That the big plays came from a freshman only seemed right in a stadium that didn't exist when Stanford made the first of its four consecutive semifinal appearances. Ubogagu knew her history -- she was in the stadium the past two years watching her future teammates fall in the title game -- and made sure the Cardinal weren't doomed to repeat it.
"There's no doubt I've been blessed to have some great freshmen, and Chi is way up there," Stanford coach Paul Ratcliffe said of Ubogagu, who is second on the Cardinal with 10 goals. "She is really a special player. She has a level of maturity about her and composure. And she is a big-time player; it seems like in the big games she steps forward. Pac-12, usually one of the biggest games is UCLA, and she was absolutely phenomenal against UCLA. And tonight you saw it again. The first two goals, she scored one and created the other one and, I thought, had a great game."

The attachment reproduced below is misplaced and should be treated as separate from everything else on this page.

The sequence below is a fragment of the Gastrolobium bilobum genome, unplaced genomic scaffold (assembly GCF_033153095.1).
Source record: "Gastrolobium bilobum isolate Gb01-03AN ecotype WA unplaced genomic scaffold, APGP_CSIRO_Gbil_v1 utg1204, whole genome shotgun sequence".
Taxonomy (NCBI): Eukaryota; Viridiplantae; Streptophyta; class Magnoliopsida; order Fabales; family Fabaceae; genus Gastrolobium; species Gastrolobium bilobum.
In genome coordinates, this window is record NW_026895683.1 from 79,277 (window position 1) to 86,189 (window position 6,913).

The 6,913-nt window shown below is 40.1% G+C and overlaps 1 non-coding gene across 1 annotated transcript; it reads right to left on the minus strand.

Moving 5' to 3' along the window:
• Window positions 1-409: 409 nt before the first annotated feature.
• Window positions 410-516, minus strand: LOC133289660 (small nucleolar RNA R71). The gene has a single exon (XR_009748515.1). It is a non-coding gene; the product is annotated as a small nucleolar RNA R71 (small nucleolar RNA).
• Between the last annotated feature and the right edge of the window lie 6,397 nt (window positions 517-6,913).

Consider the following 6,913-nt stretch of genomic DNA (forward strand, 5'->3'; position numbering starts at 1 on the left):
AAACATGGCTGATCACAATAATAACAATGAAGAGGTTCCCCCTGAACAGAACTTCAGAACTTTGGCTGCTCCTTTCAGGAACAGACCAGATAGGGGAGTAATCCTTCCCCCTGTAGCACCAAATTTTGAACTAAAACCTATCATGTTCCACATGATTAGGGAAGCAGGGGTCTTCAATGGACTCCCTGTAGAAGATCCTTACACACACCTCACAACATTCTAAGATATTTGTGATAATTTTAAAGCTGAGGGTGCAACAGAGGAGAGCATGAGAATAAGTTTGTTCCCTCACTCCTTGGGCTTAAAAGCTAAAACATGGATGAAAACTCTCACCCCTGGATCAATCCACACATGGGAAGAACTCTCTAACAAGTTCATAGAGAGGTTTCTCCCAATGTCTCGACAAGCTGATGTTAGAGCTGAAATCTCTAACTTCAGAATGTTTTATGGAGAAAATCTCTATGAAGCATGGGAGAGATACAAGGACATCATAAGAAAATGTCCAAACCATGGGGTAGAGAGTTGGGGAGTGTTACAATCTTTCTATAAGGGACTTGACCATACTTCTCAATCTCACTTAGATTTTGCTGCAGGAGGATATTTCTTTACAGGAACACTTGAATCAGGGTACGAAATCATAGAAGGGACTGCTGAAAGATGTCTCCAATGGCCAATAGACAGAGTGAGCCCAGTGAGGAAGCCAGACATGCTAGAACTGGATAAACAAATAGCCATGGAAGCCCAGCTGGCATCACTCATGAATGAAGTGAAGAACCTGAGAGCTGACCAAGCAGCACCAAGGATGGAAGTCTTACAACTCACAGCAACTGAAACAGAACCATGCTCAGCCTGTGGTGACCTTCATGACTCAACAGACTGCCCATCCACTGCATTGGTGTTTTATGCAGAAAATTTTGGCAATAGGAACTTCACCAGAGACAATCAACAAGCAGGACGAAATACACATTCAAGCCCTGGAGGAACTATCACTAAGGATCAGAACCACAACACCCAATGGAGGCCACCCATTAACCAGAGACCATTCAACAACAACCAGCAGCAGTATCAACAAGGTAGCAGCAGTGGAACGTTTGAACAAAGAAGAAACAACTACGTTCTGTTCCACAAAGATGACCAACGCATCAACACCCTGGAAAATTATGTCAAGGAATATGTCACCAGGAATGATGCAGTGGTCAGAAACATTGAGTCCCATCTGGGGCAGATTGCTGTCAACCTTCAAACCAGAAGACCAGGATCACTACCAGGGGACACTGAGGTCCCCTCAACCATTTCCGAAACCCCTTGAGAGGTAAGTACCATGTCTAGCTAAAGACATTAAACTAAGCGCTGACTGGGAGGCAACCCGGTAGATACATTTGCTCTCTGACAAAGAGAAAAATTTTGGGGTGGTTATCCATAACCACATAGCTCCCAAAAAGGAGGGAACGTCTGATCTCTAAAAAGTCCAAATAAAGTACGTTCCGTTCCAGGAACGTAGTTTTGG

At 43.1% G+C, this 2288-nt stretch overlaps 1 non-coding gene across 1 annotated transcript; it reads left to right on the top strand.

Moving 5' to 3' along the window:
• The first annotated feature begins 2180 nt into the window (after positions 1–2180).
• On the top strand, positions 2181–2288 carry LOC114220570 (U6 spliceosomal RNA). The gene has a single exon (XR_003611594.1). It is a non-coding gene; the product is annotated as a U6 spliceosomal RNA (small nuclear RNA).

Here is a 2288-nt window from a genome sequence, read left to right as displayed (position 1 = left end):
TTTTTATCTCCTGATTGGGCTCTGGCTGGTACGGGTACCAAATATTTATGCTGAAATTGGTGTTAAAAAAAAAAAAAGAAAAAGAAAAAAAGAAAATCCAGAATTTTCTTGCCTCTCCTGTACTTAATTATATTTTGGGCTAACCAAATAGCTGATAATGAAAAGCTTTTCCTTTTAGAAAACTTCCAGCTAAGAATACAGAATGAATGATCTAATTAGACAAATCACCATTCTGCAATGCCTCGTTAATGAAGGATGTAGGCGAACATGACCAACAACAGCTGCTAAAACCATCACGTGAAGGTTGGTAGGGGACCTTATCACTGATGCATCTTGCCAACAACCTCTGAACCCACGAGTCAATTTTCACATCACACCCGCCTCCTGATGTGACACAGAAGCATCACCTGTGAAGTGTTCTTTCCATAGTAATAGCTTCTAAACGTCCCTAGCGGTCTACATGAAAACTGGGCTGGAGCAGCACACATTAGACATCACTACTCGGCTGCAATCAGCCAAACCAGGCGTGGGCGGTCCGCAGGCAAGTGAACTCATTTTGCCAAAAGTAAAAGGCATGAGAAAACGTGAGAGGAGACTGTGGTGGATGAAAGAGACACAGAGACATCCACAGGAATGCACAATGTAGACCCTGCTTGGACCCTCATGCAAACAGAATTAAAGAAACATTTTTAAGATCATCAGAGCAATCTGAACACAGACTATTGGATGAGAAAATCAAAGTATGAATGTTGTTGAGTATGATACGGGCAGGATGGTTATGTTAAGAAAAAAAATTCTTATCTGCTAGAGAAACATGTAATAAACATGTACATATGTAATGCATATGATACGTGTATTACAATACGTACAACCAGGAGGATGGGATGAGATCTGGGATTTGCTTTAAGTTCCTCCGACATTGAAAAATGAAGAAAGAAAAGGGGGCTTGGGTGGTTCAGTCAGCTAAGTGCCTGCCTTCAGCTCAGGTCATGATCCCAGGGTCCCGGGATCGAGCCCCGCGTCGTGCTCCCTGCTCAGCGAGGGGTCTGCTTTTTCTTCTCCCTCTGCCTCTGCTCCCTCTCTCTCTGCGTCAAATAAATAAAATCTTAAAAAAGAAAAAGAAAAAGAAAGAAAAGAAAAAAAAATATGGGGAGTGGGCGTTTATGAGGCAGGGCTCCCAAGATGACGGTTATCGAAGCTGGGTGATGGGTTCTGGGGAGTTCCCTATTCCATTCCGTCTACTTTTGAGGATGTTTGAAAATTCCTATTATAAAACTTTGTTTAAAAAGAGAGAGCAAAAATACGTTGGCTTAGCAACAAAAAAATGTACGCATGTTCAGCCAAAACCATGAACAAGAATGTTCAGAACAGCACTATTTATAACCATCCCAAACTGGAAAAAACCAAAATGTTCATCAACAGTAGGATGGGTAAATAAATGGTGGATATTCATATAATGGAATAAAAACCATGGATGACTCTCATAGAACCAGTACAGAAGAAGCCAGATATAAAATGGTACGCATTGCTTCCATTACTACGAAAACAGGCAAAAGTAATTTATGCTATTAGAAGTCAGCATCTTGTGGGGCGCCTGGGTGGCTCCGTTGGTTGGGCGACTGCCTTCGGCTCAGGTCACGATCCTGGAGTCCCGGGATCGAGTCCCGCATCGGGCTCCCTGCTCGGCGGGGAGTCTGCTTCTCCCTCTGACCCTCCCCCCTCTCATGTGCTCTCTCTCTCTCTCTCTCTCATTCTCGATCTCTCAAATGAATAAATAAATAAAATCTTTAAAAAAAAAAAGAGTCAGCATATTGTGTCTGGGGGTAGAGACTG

The composure is almost more impressive than the talent. The goal was spectacular, the assist phenomenal, but watching Ubogagu reach out a foot in traffic and settle a long pass with a touch that wouldn't break an egg is mesmerizing. She is simply unflappable, whether playing in front of more than 9,000 fans at Kennesaw Soccer Stadium or talking about it after as if it was just another game.
"Big stage, yes," Ubogagu allowed. "It was my first College Cup, obviously because I'm a freshman. But this team has been really focused all year. We wanted to get here, so I just felt really comfortable. I wasn't really nervous going into the game."
A corner kick provided the turning point in the second game, albeit in more conventional fashion. After staving off seven corners by Wake Forest in the opening 42 minutes, Duke took the lead when a corner kick of its own fell to the feet of redshirt sophomore substitute Kim DeCesare. When DeCesare's shot beat keeper Aubrey Bledsoe low, Duke had just its fourth goal off a corner kick in 26 games this season.